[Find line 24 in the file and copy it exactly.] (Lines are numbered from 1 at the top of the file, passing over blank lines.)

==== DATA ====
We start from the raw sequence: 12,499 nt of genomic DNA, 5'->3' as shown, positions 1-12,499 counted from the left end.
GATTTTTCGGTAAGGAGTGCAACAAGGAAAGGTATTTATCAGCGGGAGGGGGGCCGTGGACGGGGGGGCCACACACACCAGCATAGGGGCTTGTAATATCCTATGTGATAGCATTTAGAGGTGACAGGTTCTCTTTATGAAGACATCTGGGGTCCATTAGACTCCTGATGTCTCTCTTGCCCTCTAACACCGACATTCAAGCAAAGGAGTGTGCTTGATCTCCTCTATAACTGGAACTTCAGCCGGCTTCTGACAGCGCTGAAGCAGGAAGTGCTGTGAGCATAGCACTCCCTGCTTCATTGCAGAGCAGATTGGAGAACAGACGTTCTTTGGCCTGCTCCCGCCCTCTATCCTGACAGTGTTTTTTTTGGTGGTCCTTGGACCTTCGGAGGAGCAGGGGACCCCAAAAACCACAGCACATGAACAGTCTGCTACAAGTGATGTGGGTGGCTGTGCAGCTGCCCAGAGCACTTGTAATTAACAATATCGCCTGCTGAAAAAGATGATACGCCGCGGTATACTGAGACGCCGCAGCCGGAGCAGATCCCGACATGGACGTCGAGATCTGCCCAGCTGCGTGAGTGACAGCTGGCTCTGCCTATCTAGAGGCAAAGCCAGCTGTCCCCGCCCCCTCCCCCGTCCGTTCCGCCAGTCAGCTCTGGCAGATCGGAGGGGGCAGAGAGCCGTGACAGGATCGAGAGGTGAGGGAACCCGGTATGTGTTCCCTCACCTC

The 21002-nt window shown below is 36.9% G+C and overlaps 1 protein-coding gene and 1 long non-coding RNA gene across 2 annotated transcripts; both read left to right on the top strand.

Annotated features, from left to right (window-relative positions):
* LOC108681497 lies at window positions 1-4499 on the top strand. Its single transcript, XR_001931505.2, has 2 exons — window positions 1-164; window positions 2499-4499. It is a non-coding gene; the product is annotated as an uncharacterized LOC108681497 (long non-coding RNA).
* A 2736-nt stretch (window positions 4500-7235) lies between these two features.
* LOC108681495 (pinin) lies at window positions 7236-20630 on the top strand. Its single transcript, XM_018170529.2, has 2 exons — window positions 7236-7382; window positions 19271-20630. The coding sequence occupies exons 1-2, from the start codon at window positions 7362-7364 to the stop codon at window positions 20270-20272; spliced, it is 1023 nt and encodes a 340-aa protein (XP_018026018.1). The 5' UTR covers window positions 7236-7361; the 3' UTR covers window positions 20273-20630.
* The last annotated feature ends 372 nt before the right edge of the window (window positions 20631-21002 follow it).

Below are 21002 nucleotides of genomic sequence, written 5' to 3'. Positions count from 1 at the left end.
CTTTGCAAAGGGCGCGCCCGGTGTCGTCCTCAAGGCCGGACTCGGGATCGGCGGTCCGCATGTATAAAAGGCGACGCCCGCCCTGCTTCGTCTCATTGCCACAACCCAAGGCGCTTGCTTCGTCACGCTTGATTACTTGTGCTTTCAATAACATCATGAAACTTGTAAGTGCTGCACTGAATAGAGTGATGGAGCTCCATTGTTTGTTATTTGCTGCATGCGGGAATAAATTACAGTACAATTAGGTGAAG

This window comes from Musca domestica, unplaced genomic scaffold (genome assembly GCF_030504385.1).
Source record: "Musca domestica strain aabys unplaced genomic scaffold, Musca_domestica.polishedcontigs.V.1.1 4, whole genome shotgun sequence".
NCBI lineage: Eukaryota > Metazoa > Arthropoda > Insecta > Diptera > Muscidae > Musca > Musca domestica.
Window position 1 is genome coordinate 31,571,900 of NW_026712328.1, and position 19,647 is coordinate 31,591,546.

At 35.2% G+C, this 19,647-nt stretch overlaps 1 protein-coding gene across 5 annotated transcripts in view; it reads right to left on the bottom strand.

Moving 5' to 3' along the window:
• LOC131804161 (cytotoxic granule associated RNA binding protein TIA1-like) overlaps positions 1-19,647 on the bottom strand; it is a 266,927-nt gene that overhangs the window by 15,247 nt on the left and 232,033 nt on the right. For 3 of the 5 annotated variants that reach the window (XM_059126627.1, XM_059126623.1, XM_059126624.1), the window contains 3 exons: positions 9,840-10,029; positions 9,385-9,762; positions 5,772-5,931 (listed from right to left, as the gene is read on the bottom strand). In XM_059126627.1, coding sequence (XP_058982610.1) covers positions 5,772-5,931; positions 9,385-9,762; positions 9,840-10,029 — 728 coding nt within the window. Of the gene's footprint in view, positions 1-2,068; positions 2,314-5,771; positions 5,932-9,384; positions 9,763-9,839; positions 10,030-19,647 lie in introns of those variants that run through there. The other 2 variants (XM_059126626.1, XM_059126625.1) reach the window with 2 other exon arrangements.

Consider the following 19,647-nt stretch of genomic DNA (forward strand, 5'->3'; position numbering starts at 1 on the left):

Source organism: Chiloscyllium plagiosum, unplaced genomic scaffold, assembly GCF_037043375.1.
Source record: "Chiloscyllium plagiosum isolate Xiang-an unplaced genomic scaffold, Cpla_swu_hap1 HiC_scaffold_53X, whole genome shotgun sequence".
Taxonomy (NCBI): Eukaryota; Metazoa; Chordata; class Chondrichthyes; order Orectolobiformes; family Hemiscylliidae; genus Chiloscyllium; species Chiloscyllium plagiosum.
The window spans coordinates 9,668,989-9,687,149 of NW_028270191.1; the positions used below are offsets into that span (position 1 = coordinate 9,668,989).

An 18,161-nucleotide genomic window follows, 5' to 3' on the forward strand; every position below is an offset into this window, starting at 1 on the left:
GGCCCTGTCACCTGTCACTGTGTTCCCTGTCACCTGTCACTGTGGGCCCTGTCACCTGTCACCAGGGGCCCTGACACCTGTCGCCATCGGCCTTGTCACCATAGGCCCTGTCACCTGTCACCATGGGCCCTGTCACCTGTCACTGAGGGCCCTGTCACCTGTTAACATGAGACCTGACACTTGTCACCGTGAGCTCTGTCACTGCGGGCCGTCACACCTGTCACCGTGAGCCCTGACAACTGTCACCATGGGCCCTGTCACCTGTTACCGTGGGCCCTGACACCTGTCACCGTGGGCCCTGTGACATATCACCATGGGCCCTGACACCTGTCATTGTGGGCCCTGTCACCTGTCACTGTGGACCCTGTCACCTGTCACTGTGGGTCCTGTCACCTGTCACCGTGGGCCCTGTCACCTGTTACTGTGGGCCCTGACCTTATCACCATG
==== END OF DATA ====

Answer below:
GGCCCTGTCACCTGTCACTGTGTTCCCTGTCACCTGTCACTGTGGGCCCTGTCACCTGTCACCAGGGGCCCTGACACCTGTCGCCATCGGCCTTGTCACCATAGGCCCTGTCACCTGTCACCATGGGCCCTGTCACCTGTCACTGAGGGCCCTGTCACCTGTTAACATGAGACCTGACACTTGTCACCGTGAGCTCTGTCACTGCGGGCCGTCACACCTGTCACCGTGAGCCCTGACAACTGTCACCATGGGCCCTGTCACCTGTTACCGTGGGCCCTGACACCTGTCACCGTGGGCCCTGTGACATATCACCATGGGCCCTGACACCTGTCATTGTGGGCCCTGTCACCTGTCACTGTGGACCCTGTCACCTGTCACTGTGGGTCCTGTCACCTGTCACCGTGGGCCCTGTCACCTGTTACTGTGGGCCCTGACCTTATCACCATG